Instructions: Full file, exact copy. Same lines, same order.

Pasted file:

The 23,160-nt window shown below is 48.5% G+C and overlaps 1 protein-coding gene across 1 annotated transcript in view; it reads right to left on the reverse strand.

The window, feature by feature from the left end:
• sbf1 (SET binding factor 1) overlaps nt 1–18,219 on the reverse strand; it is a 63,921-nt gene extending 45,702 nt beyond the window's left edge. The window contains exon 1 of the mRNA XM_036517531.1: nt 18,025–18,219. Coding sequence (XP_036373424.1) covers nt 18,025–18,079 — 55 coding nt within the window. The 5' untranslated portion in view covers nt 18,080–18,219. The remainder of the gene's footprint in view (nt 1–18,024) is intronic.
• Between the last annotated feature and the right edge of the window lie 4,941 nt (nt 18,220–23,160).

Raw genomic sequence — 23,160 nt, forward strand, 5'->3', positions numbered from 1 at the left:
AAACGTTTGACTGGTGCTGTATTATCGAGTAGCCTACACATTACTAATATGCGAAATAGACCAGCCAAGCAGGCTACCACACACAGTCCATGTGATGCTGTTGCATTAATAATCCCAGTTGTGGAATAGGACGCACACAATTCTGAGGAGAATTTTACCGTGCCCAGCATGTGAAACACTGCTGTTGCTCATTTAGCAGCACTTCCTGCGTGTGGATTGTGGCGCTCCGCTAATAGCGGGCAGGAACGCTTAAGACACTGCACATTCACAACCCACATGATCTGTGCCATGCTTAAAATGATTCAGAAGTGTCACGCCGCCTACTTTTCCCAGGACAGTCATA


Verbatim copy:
The 23,160-nt window shown below is 48.5% G+C and overlaps 1 protein-coding gene across 1 annotated transcript in view; it reads right to left on the reverse strand.

The window, feature by feature from the left end:
• sbf1 (SET binding factor 1) overlaps nt 1–18,219 on the reverse strand; it is a 63,921-nt gene extending 45,702 nt beyond the window's left edge. The window contains exon 1 of the mRNA XM_036517531.1: nt 18,025–18,219. Coding sequence (XP_036373424.1) covers nt 18,025–18,079 — 55 coding nt within the window. The 5' untranslated portion in view covers nt 18,080–18,219. The remainder of the gene's footprint in view (nt 1–18,024) is intronic.
• Between the last annotated feature and the right edge of the window lie 4,941 nt (nt 18,220–23,160).

Raw genomic sequence — 23,160 nt, forward strand, 5'->3', positions numbered from 1 at the left:
AAACGTTTGACTGGTGCTGTATTATCGAGTAGCCTACACATTACTAATATGCGAAATAGACCAGCCAAGCAGGCTACCACACACAGTCCATGTGATGCTGTTGCATTAATAATCCCAGTTGTGGAATAGGACGCACACAATTCTGAGGAGAATTTTACCGTGCCCAGCATGTGAAACACTGCTGTTGCTCATTTAGCAGCACTTCCTGCGTGTGGATTGTGGCGCTCCGCTAATAGCGGGCAGGAACGCTTAAGACACTGCACATTCACAACCCACATGATCTGTGCCATGCTTAAAATGATTCAGAAGTGTCACGCCGCCTACTTTTCCCAGGACAGTCATA